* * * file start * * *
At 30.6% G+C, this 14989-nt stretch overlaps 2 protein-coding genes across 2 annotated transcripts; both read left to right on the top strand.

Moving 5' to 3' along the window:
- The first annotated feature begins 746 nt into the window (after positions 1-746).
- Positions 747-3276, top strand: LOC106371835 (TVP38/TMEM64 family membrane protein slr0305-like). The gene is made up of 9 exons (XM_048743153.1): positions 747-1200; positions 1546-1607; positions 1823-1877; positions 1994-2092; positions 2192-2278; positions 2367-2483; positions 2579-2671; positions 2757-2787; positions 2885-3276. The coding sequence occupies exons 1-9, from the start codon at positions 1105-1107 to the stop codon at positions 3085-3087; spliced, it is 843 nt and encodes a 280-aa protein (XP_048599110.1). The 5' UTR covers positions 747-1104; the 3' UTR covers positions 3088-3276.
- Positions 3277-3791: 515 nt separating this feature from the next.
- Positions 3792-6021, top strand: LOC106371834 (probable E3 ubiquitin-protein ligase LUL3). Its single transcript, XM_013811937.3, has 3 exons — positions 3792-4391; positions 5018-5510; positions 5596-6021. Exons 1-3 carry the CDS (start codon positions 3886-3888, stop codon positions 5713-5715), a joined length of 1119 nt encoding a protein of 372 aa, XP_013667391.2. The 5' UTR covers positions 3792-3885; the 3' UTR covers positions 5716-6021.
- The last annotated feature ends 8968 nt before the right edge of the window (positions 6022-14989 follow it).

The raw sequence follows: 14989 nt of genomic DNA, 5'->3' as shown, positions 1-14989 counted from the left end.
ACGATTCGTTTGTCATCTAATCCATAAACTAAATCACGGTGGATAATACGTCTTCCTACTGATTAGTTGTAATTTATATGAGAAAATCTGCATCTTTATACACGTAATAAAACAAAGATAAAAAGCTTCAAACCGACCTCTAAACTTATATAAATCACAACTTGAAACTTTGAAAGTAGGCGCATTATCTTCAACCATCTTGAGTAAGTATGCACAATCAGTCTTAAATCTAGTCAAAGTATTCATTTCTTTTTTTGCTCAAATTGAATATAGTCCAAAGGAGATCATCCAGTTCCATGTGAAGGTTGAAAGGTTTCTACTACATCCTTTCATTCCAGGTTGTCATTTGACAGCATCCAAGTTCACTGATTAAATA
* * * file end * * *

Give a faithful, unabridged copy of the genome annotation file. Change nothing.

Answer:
At 30.6% G+C, this 14989-nt stretch overlaps 2 protein-coding genes across 2 annotated transcripts; both read left to right on the top strand.

Moving 5' to 3' along the window:
- The first annotated feature begins 746 nt into the window (after positions 1-746).
- Positions 747-3276, top strand: LOC106371835 (TVP38/TMEM64 family membrane protein slr0305-like). The gene is made up of 9 exons (XM_048743153.1): positions 747-1200; positions 1546-1607; positions 1823-1877; positions 1994-2092; positions 2192-2278; positions 2367-2483; positions 2579-2671; positions 2757-2787; positions 2885-3276. The coding sequence occupies exons 1-9, from the start codon at positions 1105-1107 to the stop codon at positions 3085-3087; spliced, it is 843 nt and encodes a 280-aa protein (XP_048599110.1). The 5' UTR covers positions 747-1104; the 3' UTR covers positions 3088-3276.
- Positions 3277-3791: 515 nt separating this feature from the next.
- Positions 3792-6021, top strand: LOC106371834 (probable E3 ubiquitin-protein ligase LUL3). Its single transcript, XM_013811937.3, has 3 exons — positions 3792-4391; positions 5018-5510; positions 5596-6021. Exons 1-3 carry the CDS (start codon positions 3886-3888, stop codon positions 5713-5715), a joined length of 1119 nt encoding a protein of 372 aa, XP_013667391.2. The 5' UTR covers positions 3792-3885; the 3' UTR covers positions 5716-6021.
- The last annotated feature ends 8968 nt before the right edge of the window (positions 6022-14989 follow it).

The raw sequence follows: 14989 nt of genomic DNA, 5'->3' as shown, positions 1-14989 counted from the left end.
ACGATTCGTTTGTCATCTAATCCATAAACTAAATCACGGTGGATAATACGTCTTCCTACTGATTAGTTGTAATTTATATGAGAAAATCTGCATCTTTATACACGTAATAAAACAAAGATAAAAAGCTTCAAACCGACCTCTAAACTTATATAAATCACAACTTGAAACTTTGAAAGTAGGCGCATTATCTTCAACCATCTTGAGTAAGTATGCACAATCAGTCTTAAATCTAGTCAAAGTATTCATTTCTTTTTTTGCTCAAATTGAATATAGTCCAAAGGAGATCATCCAGTTCCATGTGAAGGTTGAAAGGTTTCTACTACATCCTTTCATTCCAGGTTGTCATTTGACAGCATCCAAGTTCACTGATTAAATA